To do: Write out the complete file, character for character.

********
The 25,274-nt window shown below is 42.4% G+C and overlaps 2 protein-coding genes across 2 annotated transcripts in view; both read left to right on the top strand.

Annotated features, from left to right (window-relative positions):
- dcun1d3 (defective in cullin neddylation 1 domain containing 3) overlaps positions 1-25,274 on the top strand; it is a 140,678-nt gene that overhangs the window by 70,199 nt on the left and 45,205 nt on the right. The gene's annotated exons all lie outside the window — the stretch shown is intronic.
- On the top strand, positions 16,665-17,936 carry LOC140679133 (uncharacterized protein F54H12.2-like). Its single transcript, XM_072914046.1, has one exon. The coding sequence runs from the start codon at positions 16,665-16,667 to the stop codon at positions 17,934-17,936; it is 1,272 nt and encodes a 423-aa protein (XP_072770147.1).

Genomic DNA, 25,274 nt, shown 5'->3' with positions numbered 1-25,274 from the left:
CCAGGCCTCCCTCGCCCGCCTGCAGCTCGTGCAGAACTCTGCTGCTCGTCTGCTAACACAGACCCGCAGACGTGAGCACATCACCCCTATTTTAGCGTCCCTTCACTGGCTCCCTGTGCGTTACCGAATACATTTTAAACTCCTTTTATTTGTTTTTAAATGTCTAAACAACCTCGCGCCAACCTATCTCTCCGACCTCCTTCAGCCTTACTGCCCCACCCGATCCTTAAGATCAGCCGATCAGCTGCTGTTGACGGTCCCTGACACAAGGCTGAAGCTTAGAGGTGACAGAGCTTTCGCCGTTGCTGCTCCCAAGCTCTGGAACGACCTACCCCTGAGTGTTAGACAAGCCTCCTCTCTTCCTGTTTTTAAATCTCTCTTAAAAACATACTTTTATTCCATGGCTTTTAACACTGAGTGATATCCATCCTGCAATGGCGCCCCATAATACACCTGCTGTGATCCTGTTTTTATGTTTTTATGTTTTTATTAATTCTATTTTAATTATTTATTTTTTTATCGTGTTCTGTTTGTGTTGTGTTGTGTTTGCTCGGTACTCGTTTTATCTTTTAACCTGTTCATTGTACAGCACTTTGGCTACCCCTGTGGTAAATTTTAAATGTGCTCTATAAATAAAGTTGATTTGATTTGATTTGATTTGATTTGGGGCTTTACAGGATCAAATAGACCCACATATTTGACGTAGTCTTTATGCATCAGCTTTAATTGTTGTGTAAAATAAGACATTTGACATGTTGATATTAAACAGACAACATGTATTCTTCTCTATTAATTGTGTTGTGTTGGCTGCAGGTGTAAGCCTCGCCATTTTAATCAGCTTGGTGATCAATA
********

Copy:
The 25,274-nt window shown below is 42.4% G+C and overlaps 2 protein-coding genes across 2 annotated transcripts in view; both read left to right on the top strand.

Annotated features, from left to right (window-relative positions):
- dcun1d3 (defective in cullin neddylation 1 domain containing 3) overlaps positions 1-25,274 on the top strand; it is a 140,678-nt gene that overhangs the window by 70,199 nt on the left and 45,205 nt on the right. The gene's annotated exons all lie outside the window — the stretch shown is intronic.
- On the top strand, positions 16,665-17,936 carry LOC140679133 (uncharacterized protein F54H12.2-like). Its single transcript, XM_072914046.1, has one exon. The coding sequence runs from the start codon at positions 16,665-16,667 to the stop codon at positions 17,934-17,936; it is 1,272 nt and encodes a 423-aa protein (XP_072770147.1).

Genomic DNA, 25,274 nt, shown 5'->3' with positions numbered 1-25,274 from the left:
CCAGGCCTCCCTCGCCCGCCTGCAGCTCGTGCAGAACTCTGCTGCTCGTCTGCTAACACAGACCCGCAGACGTGAGCACATCACCCCTATTTTAGCGTCCCTTCACTGGCTCCCTGTGCGTTACCGAATACATTTTAAACTCCTTTTATTTGTTTTTAAATGTCTAAACAACCTCGCGCCAACCTATCTCTCCGACCTCCTTCAGCCTTACTGCCCCACCCGATCCTTAAGATCAGCCGATCAGCTGCTGTTGACGGTCCCTGACACAAGGCTGAAGCTTAGAGGTGACAGAGCTTTCGCCGTTGCTGCTCCCAAGCTCTGGAACGACCTACCCCTGAGTGTTAGACAAGCCTCCTCTCTTCCTGTTTTTAAATCTCTCTTAAAAACATACTTTTATTCCATGGCTTTTAACACTGAGTGATATCCATCCTGCAATGGCGCCCCATAATACACCTGCTGTGATCCTGTTTTTATGTTTTTATGTTTTTATTAATTCTATTTTAATTATTTATTTTTTTATCGTGTTCTGTTTGTGTTGTGTTGTGTTTGCTCGGTACTCGTTTTATCTTTTAACCTGTTCATTGTACAGCACTTTGGCTACCCCTGTGGTAAATTTTAAATGTGCTCTATAAATAAAGTTGATTTGATTTGATTTGATTTGATTTGGGGCTTTACAGGATCAAATAGACCCACATATTTGACGTAGTCTTTATGCATCAGCTTTAATTGTTGTGTAAAATAAGACATTTGACATGTTGATATTAAACAGACAACATGTATTCTTCTCTATTAATTGTGTTGTGTTGGCTGCAGGTGTAAGCCTCGCCATTTTAATCAGCTTGGTGATCAATA